Back in the days of Web 1.0 and the .CGI internet, the web was easy to code for. Files were legitimate end points on public servers. FTP was a popular file transfer mechanism, and so were random public folders on the web, where you could download music, movies, books, and other questionable things from the largely dial-up/cable powered web. Discovery sucked because it was usually via directory services - e.g. Yahoo’s OG homepage, or worse, forums.
|Example of FTP sites where files were legitimate end points|
At the turn of the century, some smart folks saw an opportunity, built a peer-2-peer sharing platform which merged discovery, community, and content for music - called it Napster, and transformed the music industry. I was an early adopter of Napster, because it was my only form of access to the latest rock and metal music that had no distribution in India (my home country and location then). Napster’s the reason many 90s and 2000’s era bands have a fan following in Asia & EU. That and MTV for about 2.5 years. Napster and clones disrupted distribution dynamics of an industry, which was organized as RIAA.
Stopping piracy was the public narrative I recall. Some Americans might recall this PSA from Lars Ulrich of Metallica. RIAA sued and won against Napster and other platforms, and literally ran out of money suing individuals for possessing MP3s while the industry shifted from under them [source].
Tech platforms had to no option but to comply, esp those services which “could be considered” illegally distributing “original content” under the law. It is not easy to upload Audio files on public publishing platforms. Think about it, when’s the last time you saw a .MP3 file on the internet? The only way to host music which is not yours today, is to self-host it and pray you go unnoticed. By controlling the platforms, RIAA ensured music became a scare resource again whose distribution could be tightly controlled. That’s the music marketplace of today. One where I consider myself a creator.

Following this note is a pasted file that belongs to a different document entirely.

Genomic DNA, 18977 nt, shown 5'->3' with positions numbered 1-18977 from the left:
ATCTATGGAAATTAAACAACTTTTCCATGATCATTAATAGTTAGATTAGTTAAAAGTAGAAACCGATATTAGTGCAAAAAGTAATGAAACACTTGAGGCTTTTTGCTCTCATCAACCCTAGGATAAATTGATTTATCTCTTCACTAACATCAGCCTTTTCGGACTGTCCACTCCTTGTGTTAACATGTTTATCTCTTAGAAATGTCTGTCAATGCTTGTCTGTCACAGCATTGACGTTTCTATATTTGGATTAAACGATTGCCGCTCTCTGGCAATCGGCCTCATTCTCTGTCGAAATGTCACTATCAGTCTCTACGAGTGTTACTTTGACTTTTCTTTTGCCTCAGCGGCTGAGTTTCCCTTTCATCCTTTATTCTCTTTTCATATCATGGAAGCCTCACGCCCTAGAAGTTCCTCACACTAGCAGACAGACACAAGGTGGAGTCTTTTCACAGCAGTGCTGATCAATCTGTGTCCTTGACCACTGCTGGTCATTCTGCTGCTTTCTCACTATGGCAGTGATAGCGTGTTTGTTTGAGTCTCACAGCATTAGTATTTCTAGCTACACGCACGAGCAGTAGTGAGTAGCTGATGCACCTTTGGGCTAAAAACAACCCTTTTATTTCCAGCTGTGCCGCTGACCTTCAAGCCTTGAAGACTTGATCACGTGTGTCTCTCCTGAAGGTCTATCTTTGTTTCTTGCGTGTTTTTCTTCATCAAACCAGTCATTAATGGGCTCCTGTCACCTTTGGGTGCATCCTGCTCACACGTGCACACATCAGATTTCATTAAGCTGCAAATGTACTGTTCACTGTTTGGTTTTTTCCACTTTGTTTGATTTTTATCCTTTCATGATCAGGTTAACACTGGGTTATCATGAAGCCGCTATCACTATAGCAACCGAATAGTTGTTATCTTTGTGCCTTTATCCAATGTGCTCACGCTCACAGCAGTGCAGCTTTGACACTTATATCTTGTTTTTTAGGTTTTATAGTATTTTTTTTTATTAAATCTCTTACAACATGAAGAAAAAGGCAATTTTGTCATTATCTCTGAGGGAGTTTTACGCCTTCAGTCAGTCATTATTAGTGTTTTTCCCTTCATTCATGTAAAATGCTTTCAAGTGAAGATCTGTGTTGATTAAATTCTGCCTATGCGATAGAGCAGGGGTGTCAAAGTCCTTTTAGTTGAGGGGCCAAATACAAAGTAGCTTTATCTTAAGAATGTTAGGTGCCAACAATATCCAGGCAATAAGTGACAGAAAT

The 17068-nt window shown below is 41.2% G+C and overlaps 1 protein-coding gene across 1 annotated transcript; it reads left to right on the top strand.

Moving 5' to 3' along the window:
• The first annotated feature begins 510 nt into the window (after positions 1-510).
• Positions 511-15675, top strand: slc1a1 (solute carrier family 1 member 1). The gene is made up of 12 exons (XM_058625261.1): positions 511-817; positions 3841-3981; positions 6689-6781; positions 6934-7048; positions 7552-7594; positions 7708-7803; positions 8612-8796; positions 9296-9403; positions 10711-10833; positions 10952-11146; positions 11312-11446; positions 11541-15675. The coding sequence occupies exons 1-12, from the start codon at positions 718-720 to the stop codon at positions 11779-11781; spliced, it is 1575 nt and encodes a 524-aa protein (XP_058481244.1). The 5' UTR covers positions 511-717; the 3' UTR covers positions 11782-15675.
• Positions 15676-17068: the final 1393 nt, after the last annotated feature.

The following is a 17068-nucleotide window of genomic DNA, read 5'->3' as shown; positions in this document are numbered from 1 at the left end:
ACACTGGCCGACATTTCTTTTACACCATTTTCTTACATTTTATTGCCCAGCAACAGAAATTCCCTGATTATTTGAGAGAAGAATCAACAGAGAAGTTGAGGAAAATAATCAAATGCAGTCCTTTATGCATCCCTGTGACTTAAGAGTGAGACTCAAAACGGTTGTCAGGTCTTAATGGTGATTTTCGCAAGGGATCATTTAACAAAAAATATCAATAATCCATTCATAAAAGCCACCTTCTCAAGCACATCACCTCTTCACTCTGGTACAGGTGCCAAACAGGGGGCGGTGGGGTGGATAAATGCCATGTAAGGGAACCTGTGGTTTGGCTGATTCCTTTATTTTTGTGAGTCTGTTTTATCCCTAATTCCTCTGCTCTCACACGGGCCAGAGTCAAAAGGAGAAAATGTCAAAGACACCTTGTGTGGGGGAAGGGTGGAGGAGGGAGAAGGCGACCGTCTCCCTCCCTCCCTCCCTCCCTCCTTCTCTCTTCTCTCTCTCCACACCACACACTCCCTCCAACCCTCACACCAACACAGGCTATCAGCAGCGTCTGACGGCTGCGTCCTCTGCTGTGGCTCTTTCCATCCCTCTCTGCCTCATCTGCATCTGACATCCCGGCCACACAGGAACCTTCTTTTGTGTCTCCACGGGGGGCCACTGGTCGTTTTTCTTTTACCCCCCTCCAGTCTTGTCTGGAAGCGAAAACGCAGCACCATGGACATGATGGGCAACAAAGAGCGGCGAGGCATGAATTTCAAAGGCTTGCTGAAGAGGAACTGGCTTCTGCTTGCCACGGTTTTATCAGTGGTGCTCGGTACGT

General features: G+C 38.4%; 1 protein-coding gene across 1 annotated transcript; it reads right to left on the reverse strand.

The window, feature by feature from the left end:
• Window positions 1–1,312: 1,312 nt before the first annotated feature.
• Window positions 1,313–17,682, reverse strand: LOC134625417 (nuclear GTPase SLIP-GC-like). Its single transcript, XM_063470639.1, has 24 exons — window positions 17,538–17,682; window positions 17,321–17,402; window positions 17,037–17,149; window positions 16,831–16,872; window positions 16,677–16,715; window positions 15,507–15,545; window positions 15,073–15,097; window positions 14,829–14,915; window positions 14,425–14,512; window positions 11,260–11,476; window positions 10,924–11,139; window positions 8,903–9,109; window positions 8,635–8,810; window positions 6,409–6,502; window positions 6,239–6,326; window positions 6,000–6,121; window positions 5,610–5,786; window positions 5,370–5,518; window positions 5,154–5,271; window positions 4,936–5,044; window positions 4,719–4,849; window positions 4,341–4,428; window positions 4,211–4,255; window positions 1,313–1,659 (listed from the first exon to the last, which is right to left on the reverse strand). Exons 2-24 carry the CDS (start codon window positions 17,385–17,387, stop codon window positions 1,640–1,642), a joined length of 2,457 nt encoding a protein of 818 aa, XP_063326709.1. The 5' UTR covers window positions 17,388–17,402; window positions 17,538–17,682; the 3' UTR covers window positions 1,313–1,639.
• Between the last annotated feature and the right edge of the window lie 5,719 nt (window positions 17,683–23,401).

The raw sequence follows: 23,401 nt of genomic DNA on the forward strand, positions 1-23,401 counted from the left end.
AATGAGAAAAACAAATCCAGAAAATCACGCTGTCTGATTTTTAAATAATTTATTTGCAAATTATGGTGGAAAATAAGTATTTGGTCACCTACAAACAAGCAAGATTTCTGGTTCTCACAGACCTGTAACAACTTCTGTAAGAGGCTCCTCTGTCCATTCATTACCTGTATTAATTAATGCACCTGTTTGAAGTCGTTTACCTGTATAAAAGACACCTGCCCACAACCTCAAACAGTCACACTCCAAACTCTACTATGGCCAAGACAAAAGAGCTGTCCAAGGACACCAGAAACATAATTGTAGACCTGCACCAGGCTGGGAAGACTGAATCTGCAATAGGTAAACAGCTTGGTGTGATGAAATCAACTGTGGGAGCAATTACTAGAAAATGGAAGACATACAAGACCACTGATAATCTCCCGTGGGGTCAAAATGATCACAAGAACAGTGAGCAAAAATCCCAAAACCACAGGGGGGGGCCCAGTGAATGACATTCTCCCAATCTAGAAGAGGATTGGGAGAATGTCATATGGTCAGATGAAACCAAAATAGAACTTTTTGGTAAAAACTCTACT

By controlling platforms, RIAA controlled distribution. As a creator & consumer, it became harder to publish & consume music on the web. The vision of streaming platforms putting control in the back of artists has succeeded modestly, the economics still largely favoring aggregators instead of artists.
On the enforcement front, non-media platforms chose to not allow you to upload anything in the first place because it was better than reactive enforcement. Media publishing platforms like YouTube, Facebook, Instagram, TikTok use media fingerprinting tech to identify unique content, duplicates, illegal streams, fakes etc and quickly take down violations in an automated way.
IMO, for content creators, it’s probably better if YouTube shared royalties from fake-streams, dupes, and illegal uploads. Someone is doing the job of marketing the creator’s content, and might get more hits / engagement compared to the artist themselves. Incentivize rather than demonetize :)
Well, it should be fairly obvious now. However, I will illustrate with a “screenshot” of a meme. A clever one that you can find on many NFT threads on Twitter. Not only can I save this this meme, but I can get a screengrab while clicking “Save as” on the meme (image). You cannot do anything remotely like that with music.
|* Screengrab of saving a meme to my local device*|
Personally, I’ve been a wildlife and documentary photographer for about 15 years now. Both fields have not got their due in the era of digitization & Web2. In my opinion, the mobile revolution was device manufacturers figuring out most people wanted portable TVs and cameras, and tapping to communicate. As a consequence, there are 4bn new portable cameras in the world, shooting an est 30+ billions of photos daily. There’s immediately a value & discovery problem, which unfortunately makes up most of what Instagram, Flickr, TikTok and Meta rely for their quarterly returns - your photos & videos. Images are still very ubiquitous on the web, and on social networks until video broke through (Youtube … Tiktok).
If a digital MET or MOMA has to exist on and be sustainable in any metaverse or network state :) Lessig’s four forces have to apply. Code exists thanks to cryptographic innovation. OpenSea alone trades over 1mn ETH daily which puts the avg monthly trading volume at ~3bn USD - that’s the market. Norms exist despite being highly risky and experimental. Laws & importantly enforcement, will catch up based on precedent and technological convergence.
Go ahead, save this NFT that I own, while you still can.
|Download this while you still can!|